The Spurs got their 52nd win of the season on Wednesday night, beating the Golden State Warriors 104-93.
Tim Duncan continued his hot streak on Wednesday. He scored 25 points on 11-17 shooting; and racked up 13 rebounds, 6 assists, and 4 blocks. This is Duncan’s third straight game scoring 25 points or more, showing that he can be the go-to-guy for a Tony Parker-less Spurs team.
Tiago Splitter had 17 for the Spurs, on 6-13 shooting. Splitter also had 7 rebounds an 4 assists on the night. Manu Ginobili continued to struggle shooting wise, scoring 16 points on 5-16 shooting, but he continued to look good as a distributor, racking up 7 assists.
For the Warriors, Stephen Curry had 24 points on 8-20 shooting, including 4-8 from three. The rest of the scoring was very balanced for the Warriors, as 4 other players scored in double digits. Jarrett Jack, who went for 30 the last time these two teams matched up, had 14 points on 11 shots, and led the Warriors in assists with 7.
The Spurs got out to a sizeable lead at the half, after outscoring the Warriors 38-25 in the second quarter, largely due to bench scoring, and hitting three pointers (6-11 from 3 in the quarter).
That lead would last until late in the fourth quarter, where it was cut to 4 with about three and a half minutes remaining in the game, and San Antonio had gone cold. When that happened, the Spurs began to run their offense through Duncan, who scored 6 straight points to increase the lead, and then assisted on a Manu Ginobili three to put the game out of reach.
The next game for the Spurs is Friday, March 22, against the Utah Jazz at 8:30PM ET.
(I just want to do a couple of notes tonight. For various reasons, I wasn’t able to watch much of the game. Right before the tip-off, my computer had to do an update and I ended up missing the whole first quarter. And I stopped watching for a bit of the third quarter because I was tuned into the Miami-Cleveland game and watching LeBron go into God-mode. So I’m sorry if the notes are few and far between tonight.)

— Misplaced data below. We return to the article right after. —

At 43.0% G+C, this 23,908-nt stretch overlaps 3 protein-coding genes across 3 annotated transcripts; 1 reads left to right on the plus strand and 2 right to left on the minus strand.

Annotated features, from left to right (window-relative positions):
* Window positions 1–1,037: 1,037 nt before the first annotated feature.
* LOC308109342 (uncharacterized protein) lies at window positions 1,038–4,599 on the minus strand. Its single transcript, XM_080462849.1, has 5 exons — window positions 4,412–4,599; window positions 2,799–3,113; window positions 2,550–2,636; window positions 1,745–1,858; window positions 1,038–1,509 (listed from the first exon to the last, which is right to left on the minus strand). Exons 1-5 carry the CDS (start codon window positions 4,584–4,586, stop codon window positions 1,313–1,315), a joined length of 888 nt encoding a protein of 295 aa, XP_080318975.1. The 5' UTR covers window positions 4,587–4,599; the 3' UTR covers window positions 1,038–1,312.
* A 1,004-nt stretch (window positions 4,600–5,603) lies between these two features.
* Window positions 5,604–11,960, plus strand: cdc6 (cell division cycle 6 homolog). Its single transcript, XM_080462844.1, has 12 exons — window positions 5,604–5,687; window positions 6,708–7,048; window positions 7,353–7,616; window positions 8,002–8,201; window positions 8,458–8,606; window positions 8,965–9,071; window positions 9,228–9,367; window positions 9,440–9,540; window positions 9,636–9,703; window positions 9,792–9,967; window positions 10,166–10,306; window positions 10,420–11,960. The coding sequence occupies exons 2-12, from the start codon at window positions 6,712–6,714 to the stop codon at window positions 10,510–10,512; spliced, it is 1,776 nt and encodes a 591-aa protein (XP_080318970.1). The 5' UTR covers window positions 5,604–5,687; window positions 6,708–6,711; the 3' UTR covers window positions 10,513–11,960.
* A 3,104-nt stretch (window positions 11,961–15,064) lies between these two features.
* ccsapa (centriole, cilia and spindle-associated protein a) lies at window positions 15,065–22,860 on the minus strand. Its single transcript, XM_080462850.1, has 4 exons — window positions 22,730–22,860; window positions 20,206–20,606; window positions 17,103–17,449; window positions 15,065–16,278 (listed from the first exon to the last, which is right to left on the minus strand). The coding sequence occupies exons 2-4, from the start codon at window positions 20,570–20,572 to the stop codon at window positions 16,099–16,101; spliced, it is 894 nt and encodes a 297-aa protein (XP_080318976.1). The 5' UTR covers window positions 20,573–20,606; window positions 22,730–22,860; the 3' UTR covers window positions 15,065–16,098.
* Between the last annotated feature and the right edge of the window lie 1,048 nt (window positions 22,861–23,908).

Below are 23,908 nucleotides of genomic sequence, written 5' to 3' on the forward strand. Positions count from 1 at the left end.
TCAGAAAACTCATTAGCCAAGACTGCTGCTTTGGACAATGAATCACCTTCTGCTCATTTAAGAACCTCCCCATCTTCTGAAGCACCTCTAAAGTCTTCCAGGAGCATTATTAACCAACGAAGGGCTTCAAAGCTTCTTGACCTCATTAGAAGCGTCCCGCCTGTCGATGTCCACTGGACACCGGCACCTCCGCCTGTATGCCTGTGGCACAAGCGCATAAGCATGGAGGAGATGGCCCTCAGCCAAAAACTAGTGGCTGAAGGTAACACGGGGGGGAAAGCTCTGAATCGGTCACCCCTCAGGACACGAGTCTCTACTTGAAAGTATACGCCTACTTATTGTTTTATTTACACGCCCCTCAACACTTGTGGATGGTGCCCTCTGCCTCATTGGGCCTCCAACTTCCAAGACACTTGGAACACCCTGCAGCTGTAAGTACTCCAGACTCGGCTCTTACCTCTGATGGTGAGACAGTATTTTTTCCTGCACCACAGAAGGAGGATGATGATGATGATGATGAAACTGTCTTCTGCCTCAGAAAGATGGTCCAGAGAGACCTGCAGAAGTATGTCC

- Tim Duncan can sill be the offensive catalyst for as long as Parker’s out. For the past three games, all of which have been wins, the Spurs have had to go through Duncan to succeed. They can’t run the same high-powered attack as before, but it’s still good enough to get by with on a temporary basis. Duncan has shown he can still be “the guy” on a team, if only for a short while. In the past three games he’s gotten at least 25 points and 12 rebounds. Putting him on the block and letting him work, as San Antonio did tonight in crunch time, is how they’ll have to continue on for now. Ginobili has shown he’s at best a second option without Parker, and he doesn’t have the same shooting stroke as before. So, for now, the Spurs will continue to have to grind games out. Hopefully Parker can be back soon, because this last stretch without him just highlights what he means to this team. He, before anything else, is what the Spurs need to be a legitimate threat moving forward.
- As I said in the previous bullet, Manu Ginobili isn’t the same scorer that he’s always been. All his stats are in line with what he’s done all career long, but he doesn’t have the same effect he’s always had, and that’s come to light even more so recently. Aaron McGuire of Gothic Ginobili goes into more detail here, but Ginobili is getting a bit more careless with his shot selection, and picking his spots a lot worse. Over the previous 10 games, Ginobili is shooting .396 from the field, which is a terrible rate, and other players have had to step up in his decline. One encouraging part of his game though, has been his distributing. In Parker’s absence, he has taken on the role of lead-playmaker and played well. He’s still good in pick-and-roll, and is creative as ever with getting his teammates open. This is the kind of player he is now, and we have to take it and adjust. He’s not going to be a late game scorer (I was amazed his game-clinching 3 went in tonight, maybe he was just due.) anymore, but once Tony Parker comes back that’s not a big deal. It’s harder to space the floor with him now, because teams are helping off of him more and leaving him open for three, which he isn’t making much of. Other teams don’t see him as a threat off the ball, but he’s still more than useful when setting up his teammates.